Part VI discusses the interplay of intellectual property protection and competition policy in the US. It is divided into two sections:

  • Section A explores the limitations of theories of improper leveraging of intellectual property rights that arise in private litigation. The discussion is framed by a number of U.S. legal doctrines, such as the patent misuse and the patent exhaustion doctrines which have been reviewed in previous posts (of 19 May 2017 and, more recently, 16 January 2018). The author also reviews concerns related to the standard setting process, namely regarding how the process may be ambushed – the two leading examples of this being cases brought against Rambus and Qualcomm – and how FRAND licensing should operate. Finally, the author provides an overview of additional matters that are particularly relevant to network technology markets: (i) refusal to license patented technologies; (ii) patent thickets; and (iii) leveraging of monopoly power.
  • Section B examines the public enforcement of antitrust law in network markets. Network technologies are prone to high concentration levels that can enhance consumer welfare through network effects. Therefore, antitrust authorities have had to shift their focus away from market concentration toward anticompetitive tactics such as leveraging market power into new markets and stifling innovation. This section summarizes the major contours of this shift. First, it discusses the evolution of Department of Justice and Federal Trade Commission guidelines for intellectual property licensing. Secondly, it reviews the most significant network market enforcement actions in the US over the past two decades (including actions against Dell, Intel and Microsoft).

Part VII assesses how the various legal, market, and policy institutions – and, more notably, IP and competition law – have adapted to the emergence of network technologies in the Information Age by reference to the principles outlined in section III. The conclusions are, broadly speaking, that the extent of IP rights’ protection goes beyond what it should under the parsimony principle; and that the level of patent protection for interface design and other network technologies has both fluctuated over the years and been a complex and costly tool for achieving proportional appropriability of network technology innovations.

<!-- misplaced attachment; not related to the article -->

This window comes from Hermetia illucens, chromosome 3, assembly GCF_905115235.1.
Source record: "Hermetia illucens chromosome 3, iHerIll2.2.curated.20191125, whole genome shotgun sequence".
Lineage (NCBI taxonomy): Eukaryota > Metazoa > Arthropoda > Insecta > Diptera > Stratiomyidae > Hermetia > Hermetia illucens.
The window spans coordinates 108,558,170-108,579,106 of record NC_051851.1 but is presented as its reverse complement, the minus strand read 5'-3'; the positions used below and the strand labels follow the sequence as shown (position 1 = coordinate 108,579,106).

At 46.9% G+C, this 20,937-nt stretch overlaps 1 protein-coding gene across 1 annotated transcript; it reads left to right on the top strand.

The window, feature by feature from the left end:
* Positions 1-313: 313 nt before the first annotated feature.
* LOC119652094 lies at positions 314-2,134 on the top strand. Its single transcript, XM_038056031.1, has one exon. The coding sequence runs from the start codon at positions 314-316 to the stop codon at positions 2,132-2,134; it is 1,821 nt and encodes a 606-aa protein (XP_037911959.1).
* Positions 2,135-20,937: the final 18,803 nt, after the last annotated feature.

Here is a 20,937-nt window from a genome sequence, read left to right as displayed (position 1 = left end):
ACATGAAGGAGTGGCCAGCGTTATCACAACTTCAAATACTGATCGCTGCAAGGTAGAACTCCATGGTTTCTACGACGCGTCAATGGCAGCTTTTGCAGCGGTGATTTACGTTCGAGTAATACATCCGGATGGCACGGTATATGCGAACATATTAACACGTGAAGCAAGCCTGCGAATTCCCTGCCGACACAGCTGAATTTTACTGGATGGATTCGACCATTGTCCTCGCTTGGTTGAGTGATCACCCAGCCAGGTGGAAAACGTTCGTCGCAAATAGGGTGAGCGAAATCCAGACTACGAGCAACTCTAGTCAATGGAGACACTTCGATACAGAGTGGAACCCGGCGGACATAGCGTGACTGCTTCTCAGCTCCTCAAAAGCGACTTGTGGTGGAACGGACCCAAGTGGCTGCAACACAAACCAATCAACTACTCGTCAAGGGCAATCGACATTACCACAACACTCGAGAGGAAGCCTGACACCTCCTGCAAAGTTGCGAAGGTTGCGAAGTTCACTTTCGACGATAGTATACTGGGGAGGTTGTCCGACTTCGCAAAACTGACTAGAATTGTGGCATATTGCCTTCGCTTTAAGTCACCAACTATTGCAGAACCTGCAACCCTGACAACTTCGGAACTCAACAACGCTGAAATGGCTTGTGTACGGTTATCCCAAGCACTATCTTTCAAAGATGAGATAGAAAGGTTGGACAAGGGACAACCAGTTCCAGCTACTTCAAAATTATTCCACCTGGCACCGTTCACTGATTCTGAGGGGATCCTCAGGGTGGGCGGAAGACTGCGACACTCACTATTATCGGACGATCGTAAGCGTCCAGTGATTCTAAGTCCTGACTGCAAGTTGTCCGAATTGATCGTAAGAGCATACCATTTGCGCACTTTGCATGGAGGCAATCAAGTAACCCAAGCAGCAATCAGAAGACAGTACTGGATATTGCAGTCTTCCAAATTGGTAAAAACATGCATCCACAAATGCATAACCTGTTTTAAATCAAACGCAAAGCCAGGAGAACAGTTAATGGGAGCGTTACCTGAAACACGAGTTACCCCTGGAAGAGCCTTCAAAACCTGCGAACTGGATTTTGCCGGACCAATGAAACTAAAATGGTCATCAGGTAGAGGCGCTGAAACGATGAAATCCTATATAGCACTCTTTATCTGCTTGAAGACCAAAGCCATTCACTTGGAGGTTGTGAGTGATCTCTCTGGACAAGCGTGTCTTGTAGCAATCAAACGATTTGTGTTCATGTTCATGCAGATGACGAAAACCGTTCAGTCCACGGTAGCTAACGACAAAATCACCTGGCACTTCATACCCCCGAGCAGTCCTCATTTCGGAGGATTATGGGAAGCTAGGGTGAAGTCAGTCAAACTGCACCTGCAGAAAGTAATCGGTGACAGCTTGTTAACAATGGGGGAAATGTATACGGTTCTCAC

The deterrence principle is directly concerned with antitrust, so I’ll cite the author:  ‘The past several decades has witnessed substantial evolution of antitrust doctrines and enforcement policies toward a balanced innovation and competitive ecosystem. Antitrust enforcers have come to appreciate the economic benefits of high concentration in network technology markets while also focusing on abusive practices, such as failure to disclose essential patents to standard setting organizations. (…) courts have broadened their assessment of antitrust, contract, and patent remedies in view of network effects. The dynamism of network technologies and markets, however, will continue to challenge enforcers, policymakers, and courts (…) there is a subtle line between promoting interoperability and encouraging innovative forking of established standards.


I think this is a really useful piece for anyone trying to understand the role that IP law (and, to a lesser extent, competition law) have played in the development of the digital economy, and the challenges of regulating it appropriately. Section V, in particular, contains a very good discussion of the role that IP rights played in creating the contemporary digital economy; and section VI’s discussion of US competition law enforcement in network industries is easy to follow and comprehensive.